Lucian Freud’s most important sitters have been reunited with their nudes painted by one Britain’s most influential artists of the 20th century … fully clothed. David Dawson was Freud’s companion, sitter, Mr fixit and assistant for over two decades at his home and studio in west London until he died in 2011 while muse Sue Tilley, the former Jobcentre supervisor, popularly known as ‘Big Sue’ became the subject of Benefits Supervisor Sleeping and set a new world record price for a work by a living artist when it sold for £17.25m in 2008 to Chelsea owner Roman Abramovich.
The two works featuring both sitters, David and Eli and Sleeping By The Lion Carpet have been included alongside around 100 works from Freud’s contemporaries Francis Bacon, Frank Auerbach and Paula Rego at a new show at Tate Britain. All Too Human: Bacon, Freud and a Century of Painting Life celebrates the painters in Britain who strove to represent human figures, their relationships and surroundings in the most intimate of ways.
Dawson, 57, a graduate of Royal College of Art embodied this intimacy between sitter and artist, posing over hundreds of hours in the nude for Freud at his Holland Park studio. Sometimes alongside the artist’s beloved whippet Eli. As Geordie Greig recalled a sitting in his biography Breakfast with Lucian, “Their ease and closeness was evident when I photographed Lucian painting him in his studio. David discarded his clothes and sat with the whippet Eli on a mattress, Lucian standing by the easel. A silent drama unfolded, the crucial link between them united by paint.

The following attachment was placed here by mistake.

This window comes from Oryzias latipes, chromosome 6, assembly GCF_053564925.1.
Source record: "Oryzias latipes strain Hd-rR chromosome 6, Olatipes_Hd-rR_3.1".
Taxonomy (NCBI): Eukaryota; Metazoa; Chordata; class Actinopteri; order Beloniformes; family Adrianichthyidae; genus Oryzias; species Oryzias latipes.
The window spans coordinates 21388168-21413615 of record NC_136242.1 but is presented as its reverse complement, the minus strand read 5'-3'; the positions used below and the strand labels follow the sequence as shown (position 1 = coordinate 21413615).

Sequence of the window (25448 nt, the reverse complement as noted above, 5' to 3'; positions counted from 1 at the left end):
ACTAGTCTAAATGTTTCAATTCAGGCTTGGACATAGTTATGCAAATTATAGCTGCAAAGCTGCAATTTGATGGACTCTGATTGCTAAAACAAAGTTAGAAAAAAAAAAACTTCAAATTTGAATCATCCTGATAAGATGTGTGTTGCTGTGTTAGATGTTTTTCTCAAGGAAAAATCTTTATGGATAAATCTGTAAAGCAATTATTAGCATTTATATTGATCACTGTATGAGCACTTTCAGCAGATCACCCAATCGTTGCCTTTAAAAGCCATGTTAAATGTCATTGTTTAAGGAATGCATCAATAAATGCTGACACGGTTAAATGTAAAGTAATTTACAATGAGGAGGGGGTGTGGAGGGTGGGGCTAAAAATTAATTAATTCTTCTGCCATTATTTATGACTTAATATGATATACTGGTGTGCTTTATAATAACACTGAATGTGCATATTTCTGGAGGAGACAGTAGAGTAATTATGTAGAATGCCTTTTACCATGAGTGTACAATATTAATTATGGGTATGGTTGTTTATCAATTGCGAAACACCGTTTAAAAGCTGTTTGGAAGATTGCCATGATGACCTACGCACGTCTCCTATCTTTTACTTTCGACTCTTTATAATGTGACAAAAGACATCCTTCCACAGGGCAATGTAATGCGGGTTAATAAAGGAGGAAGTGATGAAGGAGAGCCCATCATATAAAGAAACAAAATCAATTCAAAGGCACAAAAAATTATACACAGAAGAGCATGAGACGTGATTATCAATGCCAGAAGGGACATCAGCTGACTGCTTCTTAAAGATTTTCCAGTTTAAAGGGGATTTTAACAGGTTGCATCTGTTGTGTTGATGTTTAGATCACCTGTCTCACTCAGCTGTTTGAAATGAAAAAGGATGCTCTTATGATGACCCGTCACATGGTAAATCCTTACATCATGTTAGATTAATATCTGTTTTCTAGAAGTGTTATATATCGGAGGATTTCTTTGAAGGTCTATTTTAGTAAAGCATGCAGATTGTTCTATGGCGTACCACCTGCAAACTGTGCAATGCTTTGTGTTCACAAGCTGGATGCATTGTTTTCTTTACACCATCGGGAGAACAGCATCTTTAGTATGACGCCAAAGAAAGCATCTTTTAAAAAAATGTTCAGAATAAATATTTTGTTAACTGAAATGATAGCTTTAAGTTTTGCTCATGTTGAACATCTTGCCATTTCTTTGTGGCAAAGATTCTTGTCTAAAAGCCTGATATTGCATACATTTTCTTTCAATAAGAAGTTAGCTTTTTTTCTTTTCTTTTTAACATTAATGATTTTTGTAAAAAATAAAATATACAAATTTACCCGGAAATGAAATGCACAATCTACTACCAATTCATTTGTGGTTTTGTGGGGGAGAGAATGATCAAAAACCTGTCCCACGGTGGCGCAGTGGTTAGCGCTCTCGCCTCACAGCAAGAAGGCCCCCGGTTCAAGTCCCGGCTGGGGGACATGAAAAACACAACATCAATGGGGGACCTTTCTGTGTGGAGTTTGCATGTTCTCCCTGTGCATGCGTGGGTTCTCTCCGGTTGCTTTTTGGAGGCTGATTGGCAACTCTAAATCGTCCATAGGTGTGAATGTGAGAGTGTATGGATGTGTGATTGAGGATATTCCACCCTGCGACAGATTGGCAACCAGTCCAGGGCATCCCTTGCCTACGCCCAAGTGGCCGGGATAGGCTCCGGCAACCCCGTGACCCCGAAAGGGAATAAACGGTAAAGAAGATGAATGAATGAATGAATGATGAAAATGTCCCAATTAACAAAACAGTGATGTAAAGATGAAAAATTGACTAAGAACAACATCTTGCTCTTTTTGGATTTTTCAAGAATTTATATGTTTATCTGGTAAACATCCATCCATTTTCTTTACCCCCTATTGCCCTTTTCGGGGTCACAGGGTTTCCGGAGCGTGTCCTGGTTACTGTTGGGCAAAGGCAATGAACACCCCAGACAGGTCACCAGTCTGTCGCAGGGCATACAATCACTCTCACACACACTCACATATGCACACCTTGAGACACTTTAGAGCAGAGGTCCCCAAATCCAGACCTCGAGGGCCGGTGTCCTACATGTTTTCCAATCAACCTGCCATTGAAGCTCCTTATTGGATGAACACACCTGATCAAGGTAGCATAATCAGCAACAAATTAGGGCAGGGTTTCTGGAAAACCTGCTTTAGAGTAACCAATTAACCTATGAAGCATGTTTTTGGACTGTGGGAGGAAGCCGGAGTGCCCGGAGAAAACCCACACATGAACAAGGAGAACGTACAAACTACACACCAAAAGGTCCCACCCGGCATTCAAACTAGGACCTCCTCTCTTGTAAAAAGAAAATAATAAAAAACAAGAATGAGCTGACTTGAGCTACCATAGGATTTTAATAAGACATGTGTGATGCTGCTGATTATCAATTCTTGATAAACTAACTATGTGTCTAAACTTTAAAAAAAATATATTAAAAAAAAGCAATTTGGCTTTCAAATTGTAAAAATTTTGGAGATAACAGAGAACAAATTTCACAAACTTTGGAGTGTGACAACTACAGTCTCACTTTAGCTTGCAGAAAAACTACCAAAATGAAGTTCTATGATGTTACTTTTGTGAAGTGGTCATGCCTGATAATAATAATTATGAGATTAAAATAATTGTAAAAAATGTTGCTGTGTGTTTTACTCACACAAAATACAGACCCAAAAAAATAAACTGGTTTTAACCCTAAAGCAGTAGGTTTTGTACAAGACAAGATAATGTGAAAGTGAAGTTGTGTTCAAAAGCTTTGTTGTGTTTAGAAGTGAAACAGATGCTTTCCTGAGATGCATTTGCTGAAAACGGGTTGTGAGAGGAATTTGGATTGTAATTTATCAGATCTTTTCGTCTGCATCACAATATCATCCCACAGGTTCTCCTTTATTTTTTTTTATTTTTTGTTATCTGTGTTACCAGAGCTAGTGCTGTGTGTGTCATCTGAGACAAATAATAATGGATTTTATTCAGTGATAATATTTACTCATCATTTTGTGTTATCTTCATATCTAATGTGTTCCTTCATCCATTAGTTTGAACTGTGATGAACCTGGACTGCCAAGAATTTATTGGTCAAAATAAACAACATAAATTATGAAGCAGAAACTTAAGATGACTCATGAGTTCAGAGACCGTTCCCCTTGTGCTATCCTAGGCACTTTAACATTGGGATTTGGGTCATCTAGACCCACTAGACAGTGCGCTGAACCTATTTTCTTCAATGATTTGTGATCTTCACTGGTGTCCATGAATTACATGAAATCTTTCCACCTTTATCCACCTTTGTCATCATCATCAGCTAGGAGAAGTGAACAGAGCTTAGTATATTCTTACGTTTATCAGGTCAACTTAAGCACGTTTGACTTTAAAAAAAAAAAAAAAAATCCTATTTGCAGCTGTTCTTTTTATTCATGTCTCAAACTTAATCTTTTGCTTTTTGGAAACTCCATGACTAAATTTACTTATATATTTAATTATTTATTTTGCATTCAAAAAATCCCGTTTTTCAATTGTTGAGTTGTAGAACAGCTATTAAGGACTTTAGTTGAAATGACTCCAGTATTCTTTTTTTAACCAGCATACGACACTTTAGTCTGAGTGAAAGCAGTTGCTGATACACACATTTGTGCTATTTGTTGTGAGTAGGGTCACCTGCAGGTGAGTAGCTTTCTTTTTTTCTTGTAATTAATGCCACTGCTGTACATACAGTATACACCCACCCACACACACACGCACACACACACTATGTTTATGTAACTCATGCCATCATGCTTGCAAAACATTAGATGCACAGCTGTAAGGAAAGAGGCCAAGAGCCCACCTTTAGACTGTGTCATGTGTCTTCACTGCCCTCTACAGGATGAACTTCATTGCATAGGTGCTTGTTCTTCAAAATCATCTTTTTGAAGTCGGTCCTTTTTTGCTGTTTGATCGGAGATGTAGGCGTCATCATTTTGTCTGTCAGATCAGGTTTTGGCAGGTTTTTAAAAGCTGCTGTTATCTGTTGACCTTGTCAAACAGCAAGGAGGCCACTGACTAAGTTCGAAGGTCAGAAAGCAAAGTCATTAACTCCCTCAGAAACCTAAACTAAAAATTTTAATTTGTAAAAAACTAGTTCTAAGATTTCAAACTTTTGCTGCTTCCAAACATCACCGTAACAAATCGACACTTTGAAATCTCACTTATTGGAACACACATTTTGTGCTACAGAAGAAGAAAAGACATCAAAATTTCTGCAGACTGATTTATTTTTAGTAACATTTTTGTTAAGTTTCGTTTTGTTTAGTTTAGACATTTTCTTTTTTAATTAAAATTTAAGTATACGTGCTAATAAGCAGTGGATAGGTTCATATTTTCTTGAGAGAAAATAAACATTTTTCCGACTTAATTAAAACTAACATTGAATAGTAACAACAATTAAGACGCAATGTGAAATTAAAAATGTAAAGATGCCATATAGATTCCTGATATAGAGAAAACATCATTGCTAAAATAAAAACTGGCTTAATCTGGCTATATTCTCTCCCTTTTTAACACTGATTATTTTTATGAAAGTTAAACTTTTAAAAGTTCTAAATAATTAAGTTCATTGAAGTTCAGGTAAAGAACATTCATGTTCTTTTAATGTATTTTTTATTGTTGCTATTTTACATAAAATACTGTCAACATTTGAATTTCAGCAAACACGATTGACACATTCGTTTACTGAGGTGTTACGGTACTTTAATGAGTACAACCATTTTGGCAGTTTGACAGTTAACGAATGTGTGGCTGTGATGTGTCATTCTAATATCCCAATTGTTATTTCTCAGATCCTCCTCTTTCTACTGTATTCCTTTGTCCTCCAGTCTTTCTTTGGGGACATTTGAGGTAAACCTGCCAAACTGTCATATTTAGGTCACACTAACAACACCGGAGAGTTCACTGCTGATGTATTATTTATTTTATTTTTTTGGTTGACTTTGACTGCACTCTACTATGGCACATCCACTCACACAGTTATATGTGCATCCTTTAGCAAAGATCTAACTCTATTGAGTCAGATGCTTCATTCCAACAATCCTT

“The term ‘assistant’ fails to do justice to the intimate and fundamental nature of David Dawson’s role as curator, keeper of the door and guardian of the flame.” Asked by a student why he was fascinated by the human figure Freud replied: “As a human animal I am interested in some of my fellow animals, in their minds and their bodies.”
In contrast to Freud’s practice of working from life, the exhibition will look at Bacon’s relationship with photographer John Deakin, whose portraits of friends and lovers were often the starting point for Bacon’s work, including Portrait of Isabel Rawsthorne 1966. Earlier works by Bacon like Study after Velazquez 1950 will be shown alongside a sculpture by Giacometti, both artists having explored the enduring presence of isolated figures.
- All Too Human: Bacon, Freud and a Century of Painting Life, 28 February – 27 August 2018, Tate Britain